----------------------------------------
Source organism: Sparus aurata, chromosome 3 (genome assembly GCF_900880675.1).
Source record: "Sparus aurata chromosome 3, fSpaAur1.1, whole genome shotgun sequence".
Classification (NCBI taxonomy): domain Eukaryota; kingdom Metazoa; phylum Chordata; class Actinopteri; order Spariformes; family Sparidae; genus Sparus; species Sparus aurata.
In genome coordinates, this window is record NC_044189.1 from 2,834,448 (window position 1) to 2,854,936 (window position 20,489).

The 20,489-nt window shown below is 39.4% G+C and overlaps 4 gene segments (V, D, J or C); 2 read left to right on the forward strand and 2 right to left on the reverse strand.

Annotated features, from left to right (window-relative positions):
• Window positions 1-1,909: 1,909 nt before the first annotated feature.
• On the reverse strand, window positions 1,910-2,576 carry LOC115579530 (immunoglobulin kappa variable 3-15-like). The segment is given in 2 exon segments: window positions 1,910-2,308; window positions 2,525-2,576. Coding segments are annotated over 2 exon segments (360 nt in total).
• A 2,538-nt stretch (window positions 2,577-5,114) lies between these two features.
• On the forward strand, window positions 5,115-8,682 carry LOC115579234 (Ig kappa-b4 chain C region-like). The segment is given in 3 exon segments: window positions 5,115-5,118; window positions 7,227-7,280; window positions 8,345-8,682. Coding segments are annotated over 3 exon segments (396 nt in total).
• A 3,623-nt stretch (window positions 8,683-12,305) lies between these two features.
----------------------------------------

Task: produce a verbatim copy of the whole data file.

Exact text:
Source organism: Sparus aurata, chromosome 3 (genome assembly GCF_900880675.1).
Source record: "Sparus aurata chromosome 3, fSpaAur1.1, whole genome shotgun sequence".
Classification (NCBI taxonomy): domain Eukaryota; kingdom Metazoa; phylum Chordata; class Actinopteri; order Spariformes; family Sparidae; genus Sparus; species Sparus aurata.
In genome coordinates, this window is record NC_044189.1 from 2,834,448 (window position 1) to 2,854,936 (window position 20,489).

The 20,489-nt window shown below is 39.4% G+C and overlaps 4 gene segments (V, D, J or C); 2 read left to right on the forward strand and 2 right to left on the reverse strand.

Annotated features, from left to right (window-relative positions):
• Window positions 1-1,909: 1,909 nt before the first annotated feature.
• On the reverse strand, window positions 1,910-2,576 carry LOC115579530 (immunoglobulin kappa variable 3-15-like). The segment is given in 2 exon segments: window positions 1,910-2,308; window positions 2,525-2,576. Coding segments are annotated over 2 exon segments (360 nt in total).
• A 2,538-nt stretch (window positions 2,577-5,114) lies between these two features.
• On the forward strand, window positions 5,115-8,682 carry LOC115579234 (Ig kappa-b4 chain C region-like). The segment is given in 3 exon segments: window positions 5,115-5,118; window positions 7,227-7,280; window positions 8,345-8,682. Coding segments are annotated over 3 exon segments (396 nt in total).
• A 3,623-nt stretch (window positions 8,683-12,305) lies between these two features.